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Human Relationships and God

This is a recent entry in my journal for a counseling class I am taking at school. The basic question was, “How do my human relationships fit in with my relationship with God?” I had such a fruitful free-writing experience that I just had to share it with you. Enjoy!

After meeting with Dee, I reflected more on human relationships rather than just my own personal journey. These relationships, I am considering, are more and more what will help my personal journey gain significance. Especially in my relationship with Tricia, I have an opportunity to “search for significance” and in so doing glorify God in my relationships.

I think this is because the human level is where we practice our relationship with God. If we have a triadic relationship with God and others, then the personal expression of our relationship with an “intangible” God is with “tangible” people. Certainly, the hope is that the people we are in relationship with will gain or develop a deeper “intangible” relationship with God. But I wonder if we have in some ways overlooked the aspect of how this tangible relationship affects our own personal relationship with God. This is what Dee is asking me to think about.

As I reflect on this, I find that the more I attempt to practice biblical love and affection for Tricia; the more I learn to behave as the head of the relationship; the more I learn to sacrifice myself to her, since I belong to her and not myself, the more I realize how pitifully I have done this in relation to God. I find myself asking, when have I loved the Lord? When have I submitted to him as I want Tricia to submit to me? When have I sacrificed myself to him as he sacrificed himself for me? The answer is a very sad “rarely.”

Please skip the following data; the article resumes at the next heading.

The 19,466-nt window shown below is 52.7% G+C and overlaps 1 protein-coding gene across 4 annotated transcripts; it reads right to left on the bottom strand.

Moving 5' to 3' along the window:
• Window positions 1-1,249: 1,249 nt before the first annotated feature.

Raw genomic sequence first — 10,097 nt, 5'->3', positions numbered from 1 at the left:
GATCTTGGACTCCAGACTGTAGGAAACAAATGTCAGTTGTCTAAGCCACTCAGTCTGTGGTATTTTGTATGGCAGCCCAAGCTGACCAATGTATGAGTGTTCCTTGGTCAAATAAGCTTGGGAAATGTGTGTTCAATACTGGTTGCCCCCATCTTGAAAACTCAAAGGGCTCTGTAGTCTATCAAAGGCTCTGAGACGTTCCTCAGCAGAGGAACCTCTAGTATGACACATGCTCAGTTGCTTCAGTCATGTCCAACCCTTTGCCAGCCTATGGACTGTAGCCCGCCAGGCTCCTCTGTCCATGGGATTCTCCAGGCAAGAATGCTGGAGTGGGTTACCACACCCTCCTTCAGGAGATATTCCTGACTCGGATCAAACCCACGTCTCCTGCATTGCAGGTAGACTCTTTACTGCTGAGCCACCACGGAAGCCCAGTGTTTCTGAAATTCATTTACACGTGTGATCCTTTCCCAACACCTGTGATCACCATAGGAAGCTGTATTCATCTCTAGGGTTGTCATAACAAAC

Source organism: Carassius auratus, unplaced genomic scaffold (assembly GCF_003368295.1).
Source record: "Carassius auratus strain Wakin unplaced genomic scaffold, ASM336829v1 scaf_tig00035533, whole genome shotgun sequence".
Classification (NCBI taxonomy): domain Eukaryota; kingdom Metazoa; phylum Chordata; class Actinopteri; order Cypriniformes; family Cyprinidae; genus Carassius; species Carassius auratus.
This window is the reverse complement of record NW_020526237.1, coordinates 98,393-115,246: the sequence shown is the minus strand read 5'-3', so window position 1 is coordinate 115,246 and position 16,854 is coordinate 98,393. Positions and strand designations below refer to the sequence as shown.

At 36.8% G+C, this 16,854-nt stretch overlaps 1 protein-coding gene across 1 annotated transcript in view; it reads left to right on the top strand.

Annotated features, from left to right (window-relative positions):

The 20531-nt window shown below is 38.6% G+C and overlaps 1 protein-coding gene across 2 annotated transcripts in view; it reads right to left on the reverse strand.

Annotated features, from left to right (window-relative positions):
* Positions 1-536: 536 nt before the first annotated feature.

Is this common? I think it is, especially for ministers. In attempting to “be Jesus” to those around us, we realize just how short we are in our own relationship with God. I begin to wonder if human relationships are where God teaches us how we are to relate to him. In practicing biblical relationship principles, we learn not only how better to relate to others, but how to fellowship with God.

So, then, should we work harder on our human relationships? I think we must. Without these relationships we have only a superficial understanding of how to relate to God.

That is a sobering thought, that I have only had a superficial relationship with God apart from my human relationships. Have I ignored my relationship with God in order to focus on others? Where do these relationships fit in with my relationship with God? Have I been saying “no” to God when I should be saying “no” to others instead?

What a turn of perspective, to first say we need to work harder on our human relationships and second to say we need to say “no” to these relationships as well. I think that the problem is that I personally say “yes” to the wrong relationships instead of the right ones. This is true of others in ministry as well. We are so caught up in “being Jesus,” in those relationships with others, that the relationships that are necessary to work on—family, close friends, Jesus—end up becoming secondary.